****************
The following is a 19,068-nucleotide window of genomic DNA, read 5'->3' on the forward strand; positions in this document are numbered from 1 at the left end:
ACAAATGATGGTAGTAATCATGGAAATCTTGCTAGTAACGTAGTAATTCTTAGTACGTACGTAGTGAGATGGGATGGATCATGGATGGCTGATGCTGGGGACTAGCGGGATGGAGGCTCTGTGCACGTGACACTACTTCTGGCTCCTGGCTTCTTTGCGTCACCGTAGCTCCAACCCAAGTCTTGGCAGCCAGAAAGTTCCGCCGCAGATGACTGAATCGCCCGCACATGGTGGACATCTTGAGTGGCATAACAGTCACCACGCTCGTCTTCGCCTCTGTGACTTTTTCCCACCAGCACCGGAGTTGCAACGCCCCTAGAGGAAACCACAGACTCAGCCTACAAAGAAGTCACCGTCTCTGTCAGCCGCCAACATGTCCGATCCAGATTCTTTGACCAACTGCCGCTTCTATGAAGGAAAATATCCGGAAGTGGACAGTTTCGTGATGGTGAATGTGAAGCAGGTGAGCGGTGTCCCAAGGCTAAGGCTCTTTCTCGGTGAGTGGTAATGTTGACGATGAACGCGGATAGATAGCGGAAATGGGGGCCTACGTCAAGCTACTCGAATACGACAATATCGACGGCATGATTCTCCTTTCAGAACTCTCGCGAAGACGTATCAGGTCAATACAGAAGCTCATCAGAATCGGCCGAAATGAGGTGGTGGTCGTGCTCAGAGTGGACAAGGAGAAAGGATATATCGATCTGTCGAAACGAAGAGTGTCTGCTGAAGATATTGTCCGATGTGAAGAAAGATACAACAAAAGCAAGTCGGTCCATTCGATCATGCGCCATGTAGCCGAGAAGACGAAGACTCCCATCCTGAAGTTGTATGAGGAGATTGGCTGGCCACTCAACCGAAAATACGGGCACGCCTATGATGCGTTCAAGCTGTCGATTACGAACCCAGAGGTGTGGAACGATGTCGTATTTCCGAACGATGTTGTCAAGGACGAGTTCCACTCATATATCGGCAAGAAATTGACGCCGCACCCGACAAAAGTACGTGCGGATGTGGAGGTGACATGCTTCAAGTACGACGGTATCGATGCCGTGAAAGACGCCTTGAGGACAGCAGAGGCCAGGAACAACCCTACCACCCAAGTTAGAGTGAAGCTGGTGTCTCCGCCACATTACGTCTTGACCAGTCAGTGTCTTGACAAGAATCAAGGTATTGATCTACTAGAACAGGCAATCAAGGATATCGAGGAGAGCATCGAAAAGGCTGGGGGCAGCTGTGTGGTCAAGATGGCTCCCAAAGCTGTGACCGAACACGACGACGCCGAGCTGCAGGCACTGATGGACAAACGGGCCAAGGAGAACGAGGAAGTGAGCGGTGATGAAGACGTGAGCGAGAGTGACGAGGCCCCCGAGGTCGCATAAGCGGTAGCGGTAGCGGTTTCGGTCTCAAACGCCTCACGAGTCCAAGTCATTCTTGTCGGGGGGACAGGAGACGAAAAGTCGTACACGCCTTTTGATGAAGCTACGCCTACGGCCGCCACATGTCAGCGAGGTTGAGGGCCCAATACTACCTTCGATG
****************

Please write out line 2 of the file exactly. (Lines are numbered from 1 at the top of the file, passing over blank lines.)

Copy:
ACAAATGATGGTAGTAATCATGGAAATCTTGCTAGTAACGTAGTAATTCTTAGTACGTACGTAGTGAGATGGGATGGATCATGGATGGCTGATGCTGGGGACTAGCGGGATGGAGGCTCTGTGCACGTGACACTACTTCTGGCTCCTGGCTTCTTTGCGTCACCGTAGCTCCAACCCAAGTCTTGGCAGCCAGAAAGTTCCGCCGCAGATGACTGAATCGCCCGCACATGGTGGACATCTTGAGTGGCATAACAGTCACCACGCTCGTCTTCGCCTCTGTGACTTTTTCCCACCAGCACCGGAGTTGCAACGCCCCTAGAGGAAACCACAGACTCAGCCTACAAAGAAGTCACCGTCTCTGTCAGCCGCCAACATGTCCGATCCAGATTCTTTGACCAACTGCCGCTTCTATGAAGGAAAATATCCGGAAGTGGACAGTTTCGTGATGGTGAATGTGAAGCAGGTGAGCGGTGTCCCAAGGCTAAGGCTCTTTCTCGGTGAGTGGTAATGTTGACGATGAACGCGGATAGATAGCGGAAATGGGGGCCTACGTCAAGCTACTCGAATACGACAATATCGACGGCATGATTCTCCTTTCAGAACTCTCGCGAAGACGTATCAGGTCAATACAGAAGCTCATCAGAATCGGCCGAAATGAGGTGGTGGTCGTGCTCAGAGTGGACAAGGAGAAAGGATATATCGATCTGTCGAAACGAAGAGTGTCTGCTGAAGATATTGTCCGATGTGAAGAAAGATACAACAAAAGCAAGTCGGTCCATTCGATCATGCGCCATGTAGCCGAGAAGACGAAGACTCCCATCCTGAAGTTGTATGAGGAGATTGGCTGGCCACTCAACCGAAAATACGGGCACGCCTATGATGCGTTCAAGCTGTCGATTACGAACCCAGAGGTGTGGAACGATGTCGTATTTCCGAACGATGTTGTCAAGGACGAGTTCCACTCATATATCGGCAAGAAATTGACGCCGCACCCGACAAAAGTACGTGCGGATGTGGAGGTGACATGCTTCAAGTACGACGGTATCGATGCCGTGAAAGACGCCTTGAGGACAGCAGAGGCCAGGAACAACCCTACCACCCAAGTTAGAGTGAAGCTGGTGTCTCCGCCACATTACGTCTTGACCAGTCAGTGTCTTGACAAGAATCAAGGTATTGATCTACTAGAACAGGCAATCAAGGATATCGAGGAGAGCATCGAAAAGGCTGGGGGCAGCTGTGTGGTCAAGATGGCTCCCAAAGCTGTGACCGAACACGACGACGCCGAGCTGCAGGCACTGATGGACAAACGGGCCAAGGAGAACGAGGAAGTGAGCGGTGATGAAGACGTGAGCGAGAGTGACGAGGCCCCCGAGGTCGCATAAGCGGTAGCGGTAGCGGTTTCGGTCTCAAACGCCTCACGAGTCCAAGTCATTCTTGTCGGGGGGACAGGAGACGAAAAGTCGTACACGCCTTTTGATGAAGCTACGCCTACGGCCGCCACATGTCAGCGAGGTTGAGGGCCCAATACTACCTTCGATG